Lisa Gray: Are Ohio students prepared for success after high school?
In just a few months, families across Ohio will gather to celebrate one of life’s most cherished moments: high school graduation. It’s a time of year when students feel 10 feet tall as they walk proudly across the stage to receive their diplomas after 12 years of schooling. They and their families have good reasons for pride. Each diploma symbolizes a student’s hard work to meet Ohio’s challenging academic standards, requirements established by Ohio educators to prepare our young men and women for success in today’s world.
But are these standards — and the ways we measure them — working the way they should? That’s the center of discussions and debates among many Ohioans today about how to measure whether students are prepared to earn their diplomas. Should that preparation be measured by tests? If so, which tests? At what score levels? Are there other ways for students to demonstrate they are ready? Do these options ensure equity of expectations for all students? Are they valid and reliable? Can they be fairly and consistently implemented from district to district, school to school and class to class?
These are all the right questions to be asking, but they are not enough. If we are going to ensure that Ohio students are prepared for life, then we must ask about more than just what’s the best way to measure success. What we really need to be doing is finding ways to help students gain needed knowledge and skills earlier. When we can ensure that students get to their junior or senior years already well prepared, it becomes irrelevant what the measure might be.
Ohio Excels, a nonpartisan coalition of business leaders from across the state, believes the best answer to these questions rests in a comprehensive approach. This includes, adopting a research-based early-warning system to identify students at risk of not graduating. Educators know who most of these students are and have identified them as early as middle school. So schools have the ability to intervene well before high school to let families know their child is not on track and help them develop the knowledge and skills they need to be successful.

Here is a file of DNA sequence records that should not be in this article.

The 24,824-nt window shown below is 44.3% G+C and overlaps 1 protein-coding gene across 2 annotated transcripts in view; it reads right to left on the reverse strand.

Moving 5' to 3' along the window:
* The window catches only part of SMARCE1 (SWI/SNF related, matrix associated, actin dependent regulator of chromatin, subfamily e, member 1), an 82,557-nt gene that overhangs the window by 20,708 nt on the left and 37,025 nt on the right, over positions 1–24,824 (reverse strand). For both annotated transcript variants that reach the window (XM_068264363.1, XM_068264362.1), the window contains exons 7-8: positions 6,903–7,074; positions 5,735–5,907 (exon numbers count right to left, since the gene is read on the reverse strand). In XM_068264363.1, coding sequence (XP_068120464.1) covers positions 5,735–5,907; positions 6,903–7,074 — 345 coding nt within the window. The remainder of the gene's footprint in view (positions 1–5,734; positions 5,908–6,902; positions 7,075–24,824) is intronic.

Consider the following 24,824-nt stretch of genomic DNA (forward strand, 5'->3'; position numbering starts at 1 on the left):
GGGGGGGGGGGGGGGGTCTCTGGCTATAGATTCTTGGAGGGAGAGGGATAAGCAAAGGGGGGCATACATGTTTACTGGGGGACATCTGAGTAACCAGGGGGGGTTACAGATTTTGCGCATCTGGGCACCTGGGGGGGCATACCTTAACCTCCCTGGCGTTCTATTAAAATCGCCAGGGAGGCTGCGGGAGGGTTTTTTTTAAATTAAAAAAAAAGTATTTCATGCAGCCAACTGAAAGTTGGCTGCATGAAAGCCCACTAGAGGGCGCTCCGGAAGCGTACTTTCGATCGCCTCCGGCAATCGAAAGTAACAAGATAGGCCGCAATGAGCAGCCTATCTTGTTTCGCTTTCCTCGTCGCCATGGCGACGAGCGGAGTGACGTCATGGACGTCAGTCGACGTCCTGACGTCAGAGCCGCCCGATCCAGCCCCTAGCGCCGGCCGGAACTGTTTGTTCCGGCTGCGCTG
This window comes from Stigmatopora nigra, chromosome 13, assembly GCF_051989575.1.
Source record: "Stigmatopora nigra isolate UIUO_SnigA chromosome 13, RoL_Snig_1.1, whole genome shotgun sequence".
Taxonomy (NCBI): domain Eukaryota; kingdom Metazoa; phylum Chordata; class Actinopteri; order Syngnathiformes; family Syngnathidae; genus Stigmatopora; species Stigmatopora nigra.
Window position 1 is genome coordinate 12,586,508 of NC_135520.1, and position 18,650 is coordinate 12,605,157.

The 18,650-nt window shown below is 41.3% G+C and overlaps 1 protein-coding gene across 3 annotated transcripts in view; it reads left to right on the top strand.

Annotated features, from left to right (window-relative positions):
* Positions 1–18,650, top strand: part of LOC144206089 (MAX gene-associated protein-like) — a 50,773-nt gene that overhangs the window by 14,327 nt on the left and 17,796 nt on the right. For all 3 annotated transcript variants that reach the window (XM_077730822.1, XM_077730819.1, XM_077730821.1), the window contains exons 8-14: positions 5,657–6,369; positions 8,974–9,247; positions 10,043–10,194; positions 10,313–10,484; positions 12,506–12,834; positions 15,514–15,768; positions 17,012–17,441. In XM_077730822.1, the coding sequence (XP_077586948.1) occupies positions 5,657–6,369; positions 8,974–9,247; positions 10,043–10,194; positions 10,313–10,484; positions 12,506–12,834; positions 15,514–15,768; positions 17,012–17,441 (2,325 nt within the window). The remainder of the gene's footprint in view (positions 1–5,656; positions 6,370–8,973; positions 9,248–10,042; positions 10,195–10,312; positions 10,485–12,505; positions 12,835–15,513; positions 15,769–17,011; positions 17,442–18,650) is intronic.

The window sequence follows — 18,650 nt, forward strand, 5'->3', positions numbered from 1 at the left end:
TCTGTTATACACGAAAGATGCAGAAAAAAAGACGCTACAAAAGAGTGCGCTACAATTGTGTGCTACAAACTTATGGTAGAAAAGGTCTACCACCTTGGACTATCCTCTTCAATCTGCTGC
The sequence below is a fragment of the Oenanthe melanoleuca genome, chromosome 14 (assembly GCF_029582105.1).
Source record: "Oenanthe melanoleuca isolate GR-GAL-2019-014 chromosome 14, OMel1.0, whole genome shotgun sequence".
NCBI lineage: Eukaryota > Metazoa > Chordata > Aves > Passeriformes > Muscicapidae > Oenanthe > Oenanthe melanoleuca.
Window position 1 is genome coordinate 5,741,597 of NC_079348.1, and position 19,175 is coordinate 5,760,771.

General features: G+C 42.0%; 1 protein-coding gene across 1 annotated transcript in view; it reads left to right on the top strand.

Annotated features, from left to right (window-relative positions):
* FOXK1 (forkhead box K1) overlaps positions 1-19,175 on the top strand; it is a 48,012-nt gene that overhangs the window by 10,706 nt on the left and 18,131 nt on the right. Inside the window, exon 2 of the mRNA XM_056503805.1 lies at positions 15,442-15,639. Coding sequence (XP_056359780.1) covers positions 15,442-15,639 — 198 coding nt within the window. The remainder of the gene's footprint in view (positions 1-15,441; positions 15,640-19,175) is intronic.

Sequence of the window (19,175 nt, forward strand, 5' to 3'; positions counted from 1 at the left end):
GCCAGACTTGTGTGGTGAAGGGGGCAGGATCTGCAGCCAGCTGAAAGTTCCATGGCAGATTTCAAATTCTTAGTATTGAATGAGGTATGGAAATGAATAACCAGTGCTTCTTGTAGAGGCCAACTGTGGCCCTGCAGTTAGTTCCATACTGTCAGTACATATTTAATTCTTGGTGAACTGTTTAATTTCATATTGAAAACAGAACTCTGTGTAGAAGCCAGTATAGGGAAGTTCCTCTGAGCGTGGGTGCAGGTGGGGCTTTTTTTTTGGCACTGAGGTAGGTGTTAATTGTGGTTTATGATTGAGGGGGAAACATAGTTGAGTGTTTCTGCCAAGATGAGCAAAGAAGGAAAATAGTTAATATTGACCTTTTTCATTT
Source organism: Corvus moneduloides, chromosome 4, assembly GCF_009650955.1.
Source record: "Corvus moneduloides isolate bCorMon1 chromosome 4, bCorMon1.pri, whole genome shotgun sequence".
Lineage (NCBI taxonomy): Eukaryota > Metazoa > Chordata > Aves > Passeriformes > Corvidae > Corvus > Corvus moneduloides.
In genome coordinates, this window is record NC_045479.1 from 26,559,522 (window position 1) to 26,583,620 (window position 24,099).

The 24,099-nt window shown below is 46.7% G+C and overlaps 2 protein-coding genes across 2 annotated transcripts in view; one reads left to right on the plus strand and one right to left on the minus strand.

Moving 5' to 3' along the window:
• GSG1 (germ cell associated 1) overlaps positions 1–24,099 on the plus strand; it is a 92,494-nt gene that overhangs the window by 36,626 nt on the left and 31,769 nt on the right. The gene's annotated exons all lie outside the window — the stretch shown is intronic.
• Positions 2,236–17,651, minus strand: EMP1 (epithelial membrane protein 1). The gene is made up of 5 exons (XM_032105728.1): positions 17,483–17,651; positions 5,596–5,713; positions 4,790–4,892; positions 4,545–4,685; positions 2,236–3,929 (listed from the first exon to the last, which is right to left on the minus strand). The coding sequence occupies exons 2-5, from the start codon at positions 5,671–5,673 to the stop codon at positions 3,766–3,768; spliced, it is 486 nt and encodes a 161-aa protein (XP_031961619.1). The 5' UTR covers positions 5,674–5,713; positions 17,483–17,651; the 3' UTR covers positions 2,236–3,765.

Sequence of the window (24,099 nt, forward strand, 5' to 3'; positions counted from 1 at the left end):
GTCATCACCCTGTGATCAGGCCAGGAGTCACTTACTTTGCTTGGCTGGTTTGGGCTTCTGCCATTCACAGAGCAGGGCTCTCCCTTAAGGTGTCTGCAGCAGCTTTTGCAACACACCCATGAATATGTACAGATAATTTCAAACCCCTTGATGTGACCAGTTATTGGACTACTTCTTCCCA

We’ve seen how this approach can work. Ohio’s Third Grade Reading Guarantee identifies at-risk students, and successfully triggers support systems and early interventions to help these students catch up and get back on a path toward success. Ohio Excels understands that expanding early interventions may take additional resources, especially for Ohio schools and districts that serve higher numbers of students at risk. Making those resources available will be critical to our state’s future and our students’ success.
The concept of early intervention fits well with Ohio Gov. Mike DeWine’s vision and investments in Ohio children, with his laudable goals such as investing in evidence-based home visiting programs, quality early learning opportunities, mental health counseling, wraparound supports, mentoring and after-school programs — all designed to ensure that our students start out on a stronger path to success.
And while it’s essential that we’re giving students the support they need, we can’t forget our teachers. Educators in the classroom should also receive supports and assistance to ensure they are able to effectively implement the interventions to maximize student success.
Ohio Excels, along with many of the state’s leading business organizations and individual employers, are committed to continuing and expanding partnerships with schools and districts to help ensure student success. These efforts include internships, mentoring, other work-based experiences, career days, site visits, partnerships with our career-technical centers, and participation in business advisory councils. We are committed to being a partner in our students’ and families’ success.
The fact is that we cannot continue to postpone our students’ preparedness for the brave exciting, technology-driven world that lies ahead.
As high school graduation season approaches, Ohio policymakers have a difficult, but extremely important issue to solve so we can make certain that Ohio graduates students prepared for success in whatever they choose to do immediately after high school, and can ultimately join Ohio’s workforce. This is a decision that affects all Ohioans — and it’s one that none of us can afford to lose. The statewide business community, through Ohio Excels, is ready to be a part of this conversation in finding a solution.
Gray is the president of Ohio Excels.